Pitru Paksh (पितृ पक्ष), when we are one with our ancestors
Yesterday, my author friend – Edward J from LA called to tell me about an Author’s Conclave in LA at the year-end and was just checking on me about my book. (Life-An Existential Cocktail). During the conversation, he mentioned “Ganpati Celebrations” in Mumbai, I was pleasantly surprised at that. He mentioned that he has friends from Mumbai in LA, and now I was not surprised.
Edward further asked me, “Which festival next?” I replied, “Not really a festival but now we have Pitru Paksha coming up for the next 16 days.” This made him curious and he wanted to know about this period in detail. As an author, Edward is a keen observer and curious soul.
I told him, “During this time, Hindus pay tribute to their ancestors for the repose of their souls. Pitru Paksha holds a special significance in Hinduism. In Pitru Paksha or Shradh Paksha, Pind Daan, Tarpan, and Shradh is performed for the peace of departed souls.”
Elaborating further, I added, “PitruPaksha (Sanskrit: पितृ पक्ष, Pitṛ pakṣa; lit. “fortnight of the ancestors”) is a 16–lunar day period in the Hindu calendar when Hindus pay homage to their ancestors (Pitrs), especially through food offerings. The period is also known as Pitri Paksha/Pitr-Paksha, Pitri Pokkho, Sorah Shraddha (“sixteen shraddhas”), Kanagat, Jitiya, Mahalaya, Apara Paksha and akhadpak, Pitru Pandharavda or pitru paksh.
I am not sure, how much did he understand what I told him, but he had many more questions about this period, which is unique to Hinduism.
I present here in this article what all transpired during our conversation.
There is a certain ethos we follow, which ascertains our continuance as the civilization of the world. Pitru Paksha is one of those, which begins on the Pratipada (first day of the fortnight) ending with the no moon day known as Sarvapitri Amavasya, Pitri Amavasya, Peddala Amavasya, Mahalaya Amavasya. The end of Pitru Paksha and the beginning of Matri Paksha is named Mahalaya.
Pitru Paksha is considered by Hindus to be inauspicious, given the death rite performed during the ceremony, known as Shraddha or Tarpana. It is not considered appropriate to buy new things, start a new business or undertake any social celebration like marriage, etc. Oftentimes, we have also heard that we shouldn’t buy anything prominent, including a house or a vehicle, during Pitru Paksha. This doesn’t in any way mean that Pitru Paksha is bad, a time to remain mournful and not perform any good actions.
This ritual about Pitru Paksha has been framed by our ancestors so that we can forge a cosmic connection with our ancestors and stay in their remembrance. The purpose is to divert our attention from the attractions of the material world and connect ourselves with the subtle realm, the plane belonging to our ancestors. These 16 days of Pitru Paksha have been fixed so that we may spend some time for our ancestors, with dedication and reverence. This way we see that it is not an inauspicious period, but a way to live in the divine presence of our ancestors.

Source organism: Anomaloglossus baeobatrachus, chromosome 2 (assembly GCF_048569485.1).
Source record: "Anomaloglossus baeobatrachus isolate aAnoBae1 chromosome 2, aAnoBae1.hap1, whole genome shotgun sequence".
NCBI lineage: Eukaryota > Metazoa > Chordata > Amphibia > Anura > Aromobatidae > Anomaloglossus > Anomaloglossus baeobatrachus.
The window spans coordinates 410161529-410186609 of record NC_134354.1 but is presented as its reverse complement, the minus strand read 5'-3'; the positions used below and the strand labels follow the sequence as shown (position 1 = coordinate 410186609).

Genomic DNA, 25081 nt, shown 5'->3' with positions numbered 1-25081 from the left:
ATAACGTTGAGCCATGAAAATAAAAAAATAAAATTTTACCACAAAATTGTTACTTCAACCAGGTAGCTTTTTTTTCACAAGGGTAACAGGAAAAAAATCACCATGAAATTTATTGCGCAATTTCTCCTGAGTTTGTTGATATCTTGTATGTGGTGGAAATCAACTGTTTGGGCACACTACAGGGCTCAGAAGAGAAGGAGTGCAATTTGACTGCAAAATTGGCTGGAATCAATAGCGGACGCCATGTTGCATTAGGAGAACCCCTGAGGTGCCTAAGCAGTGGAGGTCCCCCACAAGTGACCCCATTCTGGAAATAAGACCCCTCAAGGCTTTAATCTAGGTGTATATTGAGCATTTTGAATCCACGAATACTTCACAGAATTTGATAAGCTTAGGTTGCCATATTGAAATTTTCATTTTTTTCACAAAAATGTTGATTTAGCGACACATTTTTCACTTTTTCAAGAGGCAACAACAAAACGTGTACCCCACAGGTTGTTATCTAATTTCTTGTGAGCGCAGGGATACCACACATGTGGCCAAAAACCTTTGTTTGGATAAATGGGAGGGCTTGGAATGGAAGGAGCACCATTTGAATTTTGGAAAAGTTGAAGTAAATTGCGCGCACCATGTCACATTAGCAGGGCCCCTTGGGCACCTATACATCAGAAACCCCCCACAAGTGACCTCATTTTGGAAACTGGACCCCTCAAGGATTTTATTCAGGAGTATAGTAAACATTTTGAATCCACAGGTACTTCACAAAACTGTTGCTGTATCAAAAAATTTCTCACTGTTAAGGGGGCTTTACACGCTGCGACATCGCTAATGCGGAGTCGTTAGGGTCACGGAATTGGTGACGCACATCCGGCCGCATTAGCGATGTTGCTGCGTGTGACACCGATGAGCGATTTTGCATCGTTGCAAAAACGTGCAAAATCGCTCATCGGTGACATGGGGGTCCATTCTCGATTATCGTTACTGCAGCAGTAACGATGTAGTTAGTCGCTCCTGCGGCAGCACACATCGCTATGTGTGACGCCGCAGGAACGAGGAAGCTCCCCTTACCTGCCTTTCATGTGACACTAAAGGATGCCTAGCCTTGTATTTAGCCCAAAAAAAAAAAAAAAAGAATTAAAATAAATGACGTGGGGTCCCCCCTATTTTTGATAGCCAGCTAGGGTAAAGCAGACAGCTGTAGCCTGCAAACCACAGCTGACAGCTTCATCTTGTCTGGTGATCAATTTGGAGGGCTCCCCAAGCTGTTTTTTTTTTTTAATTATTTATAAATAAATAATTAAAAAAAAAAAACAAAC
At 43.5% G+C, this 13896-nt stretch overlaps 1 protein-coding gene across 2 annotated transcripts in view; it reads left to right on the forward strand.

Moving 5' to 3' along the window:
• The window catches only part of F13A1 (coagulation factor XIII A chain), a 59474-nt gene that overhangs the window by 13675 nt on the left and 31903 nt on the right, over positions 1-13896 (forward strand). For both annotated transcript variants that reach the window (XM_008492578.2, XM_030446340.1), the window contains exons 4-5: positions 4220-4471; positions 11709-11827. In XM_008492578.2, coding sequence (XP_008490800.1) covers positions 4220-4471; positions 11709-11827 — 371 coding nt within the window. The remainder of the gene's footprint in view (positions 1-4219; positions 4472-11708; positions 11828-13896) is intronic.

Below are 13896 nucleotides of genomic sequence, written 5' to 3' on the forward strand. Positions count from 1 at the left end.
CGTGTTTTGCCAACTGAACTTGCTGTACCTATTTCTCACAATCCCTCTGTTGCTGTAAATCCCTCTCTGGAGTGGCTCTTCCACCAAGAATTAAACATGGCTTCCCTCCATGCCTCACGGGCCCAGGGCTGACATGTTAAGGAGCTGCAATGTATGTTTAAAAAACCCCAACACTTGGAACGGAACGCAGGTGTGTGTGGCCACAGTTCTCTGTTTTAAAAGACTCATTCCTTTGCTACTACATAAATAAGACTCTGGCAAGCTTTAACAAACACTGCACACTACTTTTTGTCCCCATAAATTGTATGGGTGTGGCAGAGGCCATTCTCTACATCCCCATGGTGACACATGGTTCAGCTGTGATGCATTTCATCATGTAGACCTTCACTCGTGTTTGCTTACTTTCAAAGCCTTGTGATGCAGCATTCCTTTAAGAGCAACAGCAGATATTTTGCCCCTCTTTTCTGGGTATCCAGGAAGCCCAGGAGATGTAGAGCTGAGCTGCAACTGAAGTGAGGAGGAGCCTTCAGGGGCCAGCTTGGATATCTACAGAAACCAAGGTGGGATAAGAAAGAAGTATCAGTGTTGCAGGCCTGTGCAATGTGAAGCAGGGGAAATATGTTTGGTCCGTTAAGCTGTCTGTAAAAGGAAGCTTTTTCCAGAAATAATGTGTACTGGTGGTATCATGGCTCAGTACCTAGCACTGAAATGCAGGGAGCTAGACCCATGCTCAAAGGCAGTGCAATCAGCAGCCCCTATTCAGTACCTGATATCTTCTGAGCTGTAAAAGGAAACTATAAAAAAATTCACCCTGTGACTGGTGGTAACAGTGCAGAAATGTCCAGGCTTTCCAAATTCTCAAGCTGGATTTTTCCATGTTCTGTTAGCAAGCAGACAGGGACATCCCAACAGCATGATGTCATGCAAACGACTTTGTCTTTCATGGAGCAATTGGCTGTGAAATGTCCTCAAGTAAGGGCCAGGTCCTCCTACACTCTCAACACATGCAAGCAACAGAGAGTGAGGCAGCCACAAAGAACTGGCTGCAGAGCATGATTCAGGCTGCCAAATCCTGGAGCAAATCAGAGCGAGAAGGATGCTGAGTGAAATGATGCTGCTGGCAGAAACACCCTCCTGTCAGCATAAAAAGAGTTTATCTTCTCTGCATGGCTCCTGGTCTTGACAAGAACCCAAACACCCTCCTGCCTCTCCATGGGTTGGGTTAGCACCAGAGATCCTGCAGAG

We Hindus believe that Shraddha of ancestors performed during this period grants peace and salvation (moksha) to our ancestors, which makes it a festival of celebration, contrary to the popular belief.
This has been mentioned in the holy writings of the Gita and the Vedas, which say, offerings made to the departed during Pitru Paksha bring peace to their souls and helps them reach their divine destination. Thus, making it a cause of happiness for the current generation.
Hence, the current generation repays their debt to their ancestors in the Pitru Paksha. This debt is considered of utmost importance along with a person’s debt to his gurus and his parents. The period to repay the debt of not only our immediate ancestors and their ancestors and their ancestors but of all those from whom the human race descended. We should be grateful to all of them who nurtured our forefathers with love and affection.
Performance of shraddh is a gateway of obeisance for the current generation. Hence, it is considered compulsory by Hindus, to ensure that the soul of the ancestor goes to heaven.
The scriptures preach that a householder should propitiate ancestors (Pitris), along with the gods (devas), elements (bhutas), and guests. The scripture Markandeya Purana says that if the ancestors are content with the shraddhas, they will bestow health, wealth, knowledge, and longevity, and ultimately heaven and salvation (moksha) upon the performer.
Suppose, one doesn’t know the right tithi of his forefathers to perform shraddha, he can do so on the last day – Sarvapitri Amavasya. Rites performed on this day can also compensate for a forgotten or neglected annual Shraddha ceremony, which should ideally coincide with the death anniversary of the deceased. According to Sharma, the ceremony is central to the concept of lineages. Shraddha involves oblations to three preceding generations – by reciting their names-as well as to the lineage ancestor (gotra). A person thus gets to know the names of six generations (three preceding generations, his own, and two succeeding generations -his sons and grandsons) in his life, reaffirming lineage ties.
I hope author Edward Johnson got replies to all his questions on Pitru Paksha.
Information courtesy: Wikipaedia